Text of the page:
If you’ve ever wondered about what sugar does in your cookies, or what kind of substitutes you can use for it, then this is a must read.
What Sugar Does
When it comes to cookies, sugar is not only a sweetener, but also a tenderizer. It caramelizes as it melts, altering the texture of your cookies. The more course your sugar is, the slower it will melt, and the chewier your cookies will be. The finer your sugar is, the faster the sugar will melt and the crispier your cookies will be.
Sugar helps to create “spread” in your cookies. The finer the sugar is, the more your cookies will spread and “thin-out” (This does not apply to powdered sugar).
Brown sugar will give a brown coloring to your cookies, as well as adding a molasses flavoring (I LOVE Chocolate Chip Cookies made with brown sugar. Yum!)
Powdered Sugar (or confectioners sugar) is rarely used in a cookie recipe. I do have some recipes that call for it, but not many. Typically, this type of sugar is used more for making icing, sprinkling over your cookies, or powdering your counter top with to roll out your cookie dough.
Liquid sugars such as honey or agave, do not contain the air that regular sugars do, and will alter the leavening in your cookies. This means that if you are using a liquid sweetener, you may want to add baking powder or soda to your recipe to help with the leavening a bit.
A Word On Weight
I’m referring to the weight of your sugar. Any sugar, liquid or dry.
Before I get into how to substitute your sugars, you have to understand the difference between measuring by weight and measuring by volume.
The essence of what I’m about to say is that sugar can be substituted in any recipe in equal amounts. This means, if you want to use honey instead of sugar, you can substitute the amounts equally.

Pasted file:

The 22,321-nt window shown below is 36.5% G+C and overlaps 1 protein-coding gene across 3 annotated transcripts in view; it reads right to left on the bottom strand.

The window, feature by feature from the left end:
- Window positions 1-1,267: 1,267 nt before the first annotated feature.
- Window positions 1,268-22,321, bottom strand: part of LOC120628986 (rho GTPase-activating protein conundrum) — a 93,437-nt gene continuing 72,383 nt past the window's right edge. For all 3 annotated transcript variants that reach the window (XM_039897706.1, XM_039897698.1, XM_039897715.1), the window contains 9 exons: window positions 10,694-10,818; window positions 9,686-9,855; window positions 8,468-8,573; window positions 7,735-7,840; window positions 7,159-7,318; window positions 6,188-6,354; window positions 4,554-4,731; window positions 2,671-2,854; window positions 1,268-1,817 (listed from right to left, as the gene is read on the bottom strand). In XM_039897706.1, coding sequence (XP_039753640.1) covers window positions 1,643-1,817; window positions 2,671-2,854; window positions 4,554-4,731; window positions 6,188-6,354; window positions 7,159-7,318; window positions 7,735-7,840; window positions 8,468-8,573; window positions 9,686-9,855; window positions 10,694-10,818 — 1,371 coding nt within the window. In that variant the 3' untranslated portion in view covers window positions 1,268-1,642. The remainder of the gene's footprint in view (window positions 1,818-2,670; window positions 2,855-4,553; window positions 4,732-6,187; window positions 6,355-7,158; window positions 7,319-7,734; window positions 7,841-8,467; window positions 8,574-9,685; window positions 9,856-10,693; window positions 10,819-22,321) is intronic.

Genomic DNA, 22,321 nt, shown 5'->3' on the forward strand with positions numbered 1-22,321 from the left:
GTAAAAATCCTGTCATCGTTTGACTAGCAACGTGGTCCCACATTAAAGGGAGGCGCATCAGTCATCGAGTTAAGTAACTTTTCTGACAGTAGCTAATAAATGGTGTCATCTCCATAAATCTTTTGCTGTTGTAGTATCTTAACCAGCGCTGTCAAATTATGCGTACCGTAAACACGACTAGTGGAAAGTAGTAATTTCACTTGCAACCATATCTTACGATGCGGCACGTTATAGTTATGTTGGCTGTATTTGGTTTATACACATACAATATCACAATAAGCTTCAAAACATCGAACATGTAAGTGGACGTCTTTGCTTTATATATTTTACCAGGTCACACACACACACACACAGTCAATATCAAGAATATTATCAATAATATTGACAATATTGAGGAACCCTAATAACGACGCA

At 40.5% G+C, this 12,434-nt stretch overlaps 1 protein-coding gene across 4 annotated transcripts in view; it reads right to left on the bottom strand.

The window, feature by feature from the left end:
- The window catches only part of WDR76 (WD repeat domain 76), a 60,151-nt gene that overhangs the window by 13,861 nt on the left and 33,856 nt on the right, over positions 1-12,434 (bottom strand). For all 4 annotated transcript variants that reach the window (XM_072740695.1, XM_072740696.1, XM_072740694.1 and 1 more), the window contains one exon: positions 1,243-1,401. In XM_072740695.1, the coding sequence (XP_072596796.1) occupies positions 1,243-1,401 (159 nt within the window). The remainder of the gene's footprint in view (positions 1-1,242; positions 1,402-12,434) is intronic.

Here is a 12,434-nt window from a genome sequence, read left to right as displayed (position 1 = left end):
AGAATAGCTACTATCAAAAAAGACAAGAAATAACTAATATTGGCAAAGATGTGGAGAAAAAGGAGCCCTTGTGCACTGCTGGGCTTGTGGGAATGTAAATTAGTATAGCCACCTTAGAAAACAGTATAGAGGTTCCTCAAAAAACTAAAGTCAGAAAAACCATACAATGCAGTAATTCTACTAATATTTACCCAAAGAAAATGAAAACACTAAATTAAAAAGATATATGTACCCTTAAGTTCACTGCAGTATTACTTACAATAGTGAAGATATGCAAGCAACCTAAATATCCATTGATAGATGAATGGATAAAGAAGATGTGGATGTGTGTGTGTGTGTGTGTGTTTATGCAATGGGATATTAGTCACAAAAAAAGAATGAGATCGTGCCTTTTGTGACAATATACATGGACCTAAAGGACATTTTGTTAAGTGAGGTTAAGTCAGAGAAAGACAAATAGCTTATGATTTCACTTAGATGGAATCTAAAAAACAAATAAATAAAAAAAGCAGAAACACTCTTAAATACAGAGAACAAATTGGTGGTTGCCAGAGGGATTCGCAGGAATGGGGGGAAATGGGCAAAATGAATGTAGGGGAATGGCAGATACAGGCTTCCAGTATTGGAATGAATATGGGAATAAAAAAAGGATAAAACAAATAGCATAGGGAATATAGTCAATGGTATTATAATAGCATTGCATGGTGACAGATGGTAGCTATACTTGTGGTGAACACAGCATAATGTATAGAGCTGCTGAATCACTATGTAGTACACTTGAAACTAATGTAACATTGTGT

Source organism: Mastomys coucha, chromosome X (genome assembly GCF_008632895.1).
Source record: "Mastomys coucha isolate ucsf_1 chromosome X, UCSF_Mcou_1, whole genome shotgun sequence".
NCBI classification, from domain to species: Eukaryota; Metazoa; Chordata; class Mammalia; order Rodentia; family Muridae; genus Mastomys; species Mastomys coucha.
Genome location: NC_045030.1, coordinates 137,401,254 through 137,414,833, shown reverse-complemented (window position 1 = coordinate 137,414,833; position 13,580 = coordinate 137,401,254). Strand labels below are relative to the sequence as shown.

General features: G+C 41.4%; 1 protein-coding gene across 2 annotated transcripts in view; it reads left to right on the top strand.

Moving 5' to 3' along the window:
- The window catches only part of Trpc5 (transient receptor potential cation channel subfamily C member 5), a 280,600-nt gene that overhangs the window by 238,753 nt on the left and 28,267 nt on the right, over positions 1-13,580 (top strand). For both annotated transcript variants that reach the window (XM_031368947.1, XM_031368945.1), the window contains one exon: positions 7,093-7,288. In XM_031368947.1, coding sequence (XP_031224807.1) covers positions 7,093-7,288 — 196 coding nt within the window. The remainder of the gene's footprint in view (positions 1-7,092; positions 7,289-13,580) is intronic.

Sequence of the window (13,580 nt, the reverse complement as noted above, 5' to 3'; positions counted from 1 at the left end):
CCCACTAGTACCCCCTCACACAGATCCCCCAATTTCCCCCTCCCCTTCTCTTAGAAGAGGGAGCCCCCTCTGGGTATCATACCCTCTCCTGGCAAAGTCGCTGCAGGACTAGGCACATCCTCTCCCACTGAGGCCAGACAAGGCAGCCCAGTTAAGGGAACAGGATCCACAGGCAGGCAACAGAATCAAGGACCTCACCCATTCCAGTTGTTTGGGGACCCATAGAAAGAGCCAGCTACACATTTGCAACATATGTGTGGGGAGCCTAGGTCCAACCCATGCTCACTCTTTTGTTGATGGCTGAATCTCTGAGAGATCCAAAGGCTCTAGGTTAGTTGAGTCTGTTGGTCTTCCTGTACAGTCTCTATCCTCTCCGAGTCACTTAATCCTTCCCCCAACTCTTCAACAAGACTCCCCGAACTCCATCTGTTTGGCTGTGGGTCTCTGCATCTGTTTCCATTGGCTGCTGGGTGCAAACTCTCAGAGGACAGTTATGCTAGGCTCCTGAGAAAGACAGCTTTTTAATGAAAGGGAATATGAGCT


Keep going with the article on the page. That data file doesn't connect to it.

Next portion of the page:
However, if you measure by volume (cups), you will not be using equal amounts. You must weight your sugars to be sure you are getting the same weight. 1 Cup of sugar, does not equal 1 cup of honey. But 100 grams of sugar, does equal 100 grams of honey. So when making your substitutions, get the weight of your 1 cup of sugar, and then use that same weight when measuring your honey. A simple kitchen scale will do the trick every time. It’s easy! So now we can move on.
How To Substitute Sugar In Your Cookie Recipe
As you just read, sugar can be substituted on a 1 to 1 basis. In other words, if you want to use honey instead of sugar, and your recipe calls for 100 grams of sugar, then use 100 grams of honey.
Honey – When I’m creating a new recipe using honey, I usually reduce the amount by 1/4 and 1/2, and bake two batches of cookies to see which amount of honey I prefer. Honey tends to have a very strong flavor, and while I like using natural sweeteners, I don’t always want the flavor of the honey to overpower the other flavors in my cookies.
Agave – When using agave, I use equal amounts because the flavor of agave is not overpowering as it is in honey.
So now you know the secrets of sugar in your cookies. You can now bake with wild abandon!
4 Archived Responses to “Facts About Sugar In Your Cookies”
Nice post! I have to admit that I don’t weigh my sweeteners when I swap out, but I do the experimentation that you do – splitting batters to see which is better.Another thing to add though is that honey (not sure about agave because I haven’t tried it) can make a cookie wetter or moister, so sometimes I will cut back on another ingredient that adds more moisture.
Thanks for adding that info. You’re correct. If you bake by volume instead of weight, then it is necessary to reduce other liquids in your recipe to achieve close to the same texture. But it’s been my experience that when using liquid sweeteners, it will always change the texture just slightly. There’s no getting away from that. Of course, the cookies are just as good. But if you are looking for a very crisp cookie, then honey may not be the way to go. It depends on your recipe, and how you measure your ingredients.
Thanks for the input!
Thanks for all the info–I love the idea of using weight instead of volume (so much more accurate!). I find I also have to reduce the oven temperature by about 25 degrees F if I use agave–it will burn more quickly than sugar.
Thanks for sharing that helpful hint! I’m sure a lot of people will benefit!